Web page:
By TIM FAULKNER/ecoRI News staff
Florida recently received an exemption from a new plan to revive offshore drilling and other states, including Rhode Island, hope to receive the same treatment from the Department of Interior.
Gov. Gina Raimondo's office spoke with the Department of Interior on Jan. 10 to schedule a call with Interior Secretary Ryan Zinke. No date and time for that call have been announced.
After traveling to Florida to meet Gov. Rick Scott, Zinke removed the state form a proposal to open federal waters off the East and West coasts and Alaska to oil and gas drilling.
“I support the governor’s position that Florida is unique and its coasts are heavily reliant on tourism as an economic driver,” Zinke said in a press release.
Zinke made the Florida decision five days after a Jan. 4 announcement of a sweeping proposal to expand drilling in areas long closed to fossil-fuel extraction, including in many prime commercial fishing grounds. Most of these proposed zones are in federal waters that typically begin just 3 miles off the coast.
Condemnation of the proposal was swift, with bipartisan opposition from governors of coastal states who see the same risks that Florida raised. Many governors threatened to sue the Department of Interior over the proposal, including Maryland’s Republican Gov. Larry Hogan.
Maine Gov. Paul LePage, a Republican, is the only governor from a coastal state to support the offshore drilling proposal.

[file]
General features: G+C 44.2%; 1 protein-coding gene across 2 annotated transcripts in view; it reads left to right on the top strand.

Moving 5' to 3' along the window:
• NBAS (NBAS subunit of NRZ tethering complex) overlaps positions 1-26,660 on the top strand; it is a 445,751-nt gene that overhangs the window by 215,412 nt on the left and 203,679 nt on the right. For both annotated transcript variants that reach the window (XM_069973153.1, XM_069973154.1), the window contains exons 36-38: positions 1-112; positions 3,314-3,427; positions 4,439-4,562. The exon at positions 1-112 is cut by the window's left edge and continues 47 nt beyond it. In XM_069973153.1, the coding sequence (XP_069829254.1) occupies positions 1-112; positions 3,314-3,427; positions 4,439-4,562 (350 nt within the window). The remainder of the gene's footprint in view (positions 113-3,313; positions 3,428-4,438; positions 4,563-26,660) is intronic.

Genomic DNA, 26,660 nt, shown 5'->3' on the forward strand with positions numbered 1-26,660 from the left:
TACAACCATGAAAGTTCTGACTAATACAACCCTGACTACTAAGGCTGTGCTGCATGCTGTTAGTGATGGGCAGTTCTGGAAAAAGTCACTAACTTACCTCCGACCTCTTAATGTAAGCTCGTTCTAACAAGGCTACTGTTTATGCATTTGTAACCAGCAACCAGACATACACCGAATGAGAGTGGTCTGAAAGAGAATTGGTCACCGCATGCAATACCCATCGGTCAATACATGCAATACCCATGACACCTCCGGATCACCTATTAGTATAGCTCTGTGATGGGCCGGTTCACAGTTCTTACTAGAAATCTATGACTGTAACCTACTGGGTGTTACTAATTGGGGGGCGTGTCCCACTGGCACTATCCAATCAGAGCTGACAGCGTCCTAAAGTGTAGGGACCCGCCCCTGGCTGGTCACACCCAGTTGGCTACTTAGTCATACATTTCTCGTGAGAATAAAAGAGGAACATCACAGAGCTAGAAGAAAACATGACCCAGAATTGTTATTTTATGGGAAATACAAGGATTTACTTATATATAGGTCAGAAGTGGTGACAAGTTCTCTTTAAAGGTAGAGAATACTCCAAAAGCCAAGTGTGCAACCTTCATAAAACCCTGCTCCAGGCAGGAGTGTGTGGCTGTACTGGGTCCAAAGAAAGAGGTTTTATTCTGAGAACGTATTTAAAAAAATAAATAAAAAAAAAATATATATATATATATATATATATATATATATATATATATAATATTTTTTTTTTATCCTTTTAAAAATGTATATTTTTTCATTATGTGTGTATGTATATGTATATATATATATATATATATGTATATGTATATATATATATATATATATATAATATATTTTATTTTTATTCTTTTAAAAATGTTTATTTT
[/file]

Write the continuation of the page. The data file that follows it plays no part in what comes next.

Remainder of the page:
The Department of Interior said governors are welcome to meet with Zinke to plead their case. So far, North Carolina and South Carolina had made requests to meet. Raimondo is seeking a phone call.
Massachusetts Gov. Charlie Baker said he also opposes the drilling proposal, but didn't respond to inquiries about seeking an exemption from the Department of Interior or a meeting with Zinke.
Political pundits claim the Florida exemption was a gift to Scott by President Trump who is urging the Republican governor to run for the U.S. Senate this year.
Details of the proposal will be open to public scrutiny during public workshops that begin this month and run through Feb. 28. Providence hosts a meeting Jan. 25 at the Marriott hotel, 1 Orms St., from 3-7 p.m. Boston hosts a meeting Jan. 24 and Hartford hosts a meeting Feb. 13. The meetings offer one-on-one conversations with industry experts and scientists from the Bureau of Ocean Energy Management. Public comment will be accepted in writing at the meetings but there will be no town hall-style open discussions with an audience.
Public comments are being accepted online through March.
Local and national environmental groups uniformly oppose the drilling plan.
“At a time when offshore wind projects are gaining traction in our region, the last thing our coastal environment needs is oil drilling and all of the risks that go with it,” according to Providence-based Save The Bay. “Rhode Island has seen its share of petroleum disasters, including the 1989 grounding of World Prodigy on Brenton Reef and the 1996 North Cape oil spill off of Moonstone Beach.”